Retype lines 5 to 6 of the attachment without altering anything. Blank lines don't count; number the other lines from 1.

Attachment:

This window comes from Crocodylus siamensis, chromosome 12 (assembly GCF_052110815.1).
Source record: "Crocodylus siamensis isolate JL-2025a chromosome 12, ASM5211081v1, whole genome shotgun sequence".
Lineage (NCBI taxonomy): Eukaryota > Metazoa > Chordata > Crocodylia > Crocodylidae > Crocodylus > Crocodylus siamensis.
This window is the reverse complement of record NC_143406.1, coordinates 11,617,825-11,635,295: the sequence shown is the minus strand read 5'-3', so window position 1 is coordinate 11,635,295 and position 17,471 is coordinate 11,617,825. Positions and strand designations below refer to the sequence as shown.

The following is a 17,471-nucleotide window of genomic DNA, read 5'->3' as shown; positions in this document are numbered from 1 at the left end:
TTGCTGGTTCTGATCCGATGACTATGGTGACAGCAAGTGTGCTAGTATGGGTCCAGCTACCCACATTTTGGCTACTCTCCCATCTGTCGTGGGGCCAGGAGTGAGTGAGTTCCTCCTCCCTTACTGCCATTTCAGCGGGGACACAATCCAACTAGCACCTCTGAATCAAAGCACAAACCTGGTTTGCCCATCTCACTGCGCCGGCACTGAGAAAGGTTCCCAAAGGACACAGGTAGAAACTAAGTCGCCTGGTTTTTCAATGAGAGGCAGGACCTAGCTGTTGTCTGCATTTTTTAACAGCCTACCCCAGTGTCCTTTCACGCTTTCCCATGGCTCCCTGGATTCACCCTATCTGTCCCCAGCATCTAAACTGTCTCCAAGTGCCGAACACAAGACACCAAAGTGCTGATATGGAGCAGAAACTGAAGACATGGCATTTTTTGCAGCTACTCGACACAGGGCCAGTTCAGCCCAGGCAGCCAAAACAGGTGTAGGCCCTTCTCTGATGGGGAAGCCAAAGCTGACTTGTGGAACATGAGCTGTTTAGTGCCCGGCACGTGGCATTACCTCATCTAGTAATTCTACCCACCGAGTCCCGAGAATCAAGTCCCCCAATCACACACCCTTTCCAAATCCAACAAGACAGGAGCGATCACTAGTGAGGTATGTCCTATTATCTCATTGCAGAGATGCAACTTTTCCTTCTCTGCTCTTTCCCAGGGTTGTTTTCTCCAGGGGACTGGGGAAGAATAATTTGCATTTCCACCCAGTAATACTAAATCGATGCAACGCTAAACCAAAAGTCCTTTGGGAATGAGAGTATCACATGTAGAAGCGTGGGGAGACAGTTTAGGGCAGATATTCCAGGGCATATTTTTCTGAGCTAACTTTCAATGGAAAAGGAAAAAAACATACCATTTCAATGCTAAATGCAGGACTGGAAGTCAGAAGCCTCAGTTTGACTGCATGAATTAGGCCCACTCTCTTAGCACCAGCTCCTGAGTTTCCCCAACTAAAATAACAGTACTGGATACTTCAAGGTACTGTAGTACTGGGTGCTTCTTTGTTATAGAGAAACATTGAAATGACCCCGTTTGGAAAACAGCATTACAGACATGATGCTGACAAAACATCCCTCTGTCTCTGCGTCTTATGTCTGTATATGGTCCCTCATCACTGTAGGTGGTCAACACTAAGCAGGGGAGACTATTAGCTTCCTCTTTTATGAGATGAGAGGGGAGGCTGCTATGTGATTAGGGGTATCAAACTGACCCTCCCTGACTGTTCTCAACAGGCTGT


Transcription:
The following is a 17,471-nucleotide window of genomic DNA, read 5'->3' as shown; positions in this document are numbered from 1 at the left end:
TTGCTGGTTCTGATCCGATGACTATGGTGACAGCAAGTGTGCTAGTATGGGTCCAGCTACCCACATTTTGGCTACTCTCCCATCTGTCGTGGGGCCAGGAGTGAGTGAGTTCCTCCTCCCTTACTGCCATTTCAGCGGGGACACAATCCAACTAGCACCTCTGAATCAAAGCACAAACCTGGTTTGCCCATCTCACTGCGCCGGCACTGAGAAAGGTTCCCAAAGGACACAGGTAGAAACTAAGTCGCCTGGTTTTTCAATGAGAGGCAGGACCTAGCTGTTGTCTGCATTTTTTAACAGCCTACCCCAGTGTCCTTTCACGCTTTCCCATGGCTCCCTGGATTCACCCTATCTGTCCCCAGCATCTAAACTGTCTCCAAGTGCCGAACACAAGACACCAAAGTGCTGATATGGAGCAGAAACTGAAGACATGGCATTTTTTGCAGCTACTCGACACAGGGCCAGTTCAGCCCAGGCAGCCAAAACAGGTGTAGGCCCTTCTCTGATGGGGAAGCCAAAGCTGACTTGTGGAACATGAGCTGTTTAGTGCCCGGCACGTGGCATTACCTCATCTAGTAATTCTACCCACCGAGTCCCGAGAATCAAGTCCCCCAATCACACACCCTTTCCAAATCCAACAAGACAGGAGCGATCACTAGTGAGGTATGTCCTATTATCTCATTGCAGAGATGCAACTTTTCCTTCTCTGCTCTTTCCCAGGGTTGTTTTCTCCAGGGGACTGGGGAAGAATAATTTGCATTTCCACCCAGTAATACTAAATCGATGCAACGCTAAACCAAAAGTCCTTTGGGAATGAGAGTATCACATGTAGAAGCGTGGGGAGACAGTTTAGGGCAGATATTCCAGGGCATATTTTTCTGAGCTAACTTTCAATGGAAAAGGAAAAAAACATACCATTTCAATGCTAAATGCAGGACTGGAAGTCAGAAGCCTCAGTTTGACTGCATGAATTAGGCCCACTCTCTTAGCACCAGCTCCTGAGTTTCCCCAACTAAAATAACAGTACTGGATACTTCAAGGTACTGTAGTACTGGGTGCTTCTTTGTTATAGAGAAACATTGAAATGACCCCGTTTGGAAAACAGCATTACAGACATGATGCTGACAAAACATCCCTCTGTCTCTGCGTCTTATGTCTGTATATGGTCCCTCATCACTGTAGGTGGTCAACACTAAGCAGGGGAGACTATTAGCTTCCTCTTTTATGAGATGAGAGGGGAGGCTGCTATGTGATTAGGGGTATCAAACTGACCCTCCCTGACTGTTCTCAACAGGCTGT